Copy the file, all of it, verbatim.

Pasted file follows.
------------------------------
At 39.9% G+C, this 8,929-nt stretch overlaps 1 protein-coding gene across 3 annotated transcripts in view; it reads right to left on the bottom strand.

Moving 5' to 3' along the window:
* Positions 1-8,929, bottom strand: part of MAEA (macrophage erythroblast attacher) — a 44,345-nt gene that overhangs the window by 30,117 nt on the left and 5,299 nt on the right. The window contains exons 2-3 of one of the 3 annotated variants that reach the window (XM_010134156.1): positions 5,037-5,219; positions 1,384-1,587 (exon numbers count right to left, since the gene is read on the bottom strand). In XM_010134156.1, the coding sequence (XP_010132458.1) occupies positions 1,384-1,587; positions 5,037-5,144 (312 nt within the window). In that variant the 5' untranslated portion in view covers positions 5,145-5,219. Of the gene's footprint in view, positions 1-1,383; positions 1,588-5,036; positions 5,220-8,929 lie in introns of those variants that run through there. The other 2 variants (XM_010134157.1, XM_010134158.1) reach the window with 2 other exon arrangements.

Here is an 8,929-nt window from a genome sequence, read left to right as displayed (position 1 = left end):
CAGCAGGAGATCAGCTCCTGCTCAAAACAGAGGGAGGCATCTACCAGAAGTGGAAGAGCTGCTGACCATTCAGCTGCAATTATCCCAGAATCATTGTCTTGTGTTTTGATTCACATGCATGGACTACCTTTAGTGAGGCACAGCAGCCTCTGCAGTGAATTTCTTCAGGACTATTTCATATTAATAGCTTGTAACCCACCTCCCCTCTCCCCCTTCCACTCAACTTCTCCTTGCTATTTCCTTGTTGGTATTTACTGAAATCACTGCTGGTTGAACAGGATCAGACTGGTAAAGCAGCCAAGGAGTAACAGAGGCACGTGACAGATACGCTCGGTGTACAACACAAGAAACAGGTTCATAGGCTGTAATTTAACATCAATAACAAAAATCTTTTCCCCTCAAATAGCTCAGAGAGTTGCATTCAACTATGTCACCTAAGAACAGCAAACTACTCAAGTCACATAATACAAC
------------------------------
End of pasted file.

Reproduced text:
At 39.9% G+C, this 8,929-nt stretch overlaps 1 protein-coding gene across 3 annotated transcripts in view; it reads right to left on the bottom strand.

Moving 5' to 3' along the window:
* Positions 1-8,929, bottom strand: part of MAEA (macrophage erythroblast attacher) — a 44,345-nt gene that overhangs the window by 30,117 nt on the left and 5,299 nt on the right. The window contains exons 2-3 of one of the 3 annotated variants that reach the window (XM_010134156.1): positions 5,037-5,219; positions 1,384-1,587 (exon numbers count right to left, since the gene is read on the bottom strand). In XM_010134156.1, the coding sequence (XP_010132458.1) occupies positions 1,384-1,587; positions 5,037-5,144 (312 nt within the window). In that variant the 5' untranslated portion in view covers positions 5,145-5,219. Of the gene's footprint in view, positions 1-1,383; positions 1,588-5,036; positions 5,220-8,929 lie in introns of those variants that run through there. The other 2 variants (XM_010134157.1, XM_010134158.1) reach the window with 2 other exon arrangements.

Here is an 8,929-nt window from a genome sequence, read left to right as displayed (position 1 = left end):
CAGCAGGAGATCAGCTCCTGCTCAAAACAGAGGGAGGCATCTACCAGAAGTGGAAGAGCTGCTGACCATTCAGCTGCAATTATCCCAGAATCATTGTCTTGTGTTTTGATTCACATGCATGGACTACCTTTAGTGAGGCACAGCAGCCTCTGCAGTGAATTTCTTCAGGACTATTTCATATTAATAGCTTGTAACCCACCTCCCCTCTCCCCCTTCCACTCAACTTCTCCTTGCTATTTCCTTGTTGGTATTTACTGAAATCACTGCTGGTTGAACAGGATCAGACTGGTAAAGCAGCCAAGGAGTAACAGAGGCACGTGACAGATACGCTCGGTGTACAACACAAGAAACAGGTTCATAGGCTGTAATTTAACATCAATAACAAAAATCTTTTCCCCTCAAATAGCTCAGAGAGTTGCATTCAACTATGTCACCTAAGAACAGCAAACTACTCAAGTCACATAATACAAC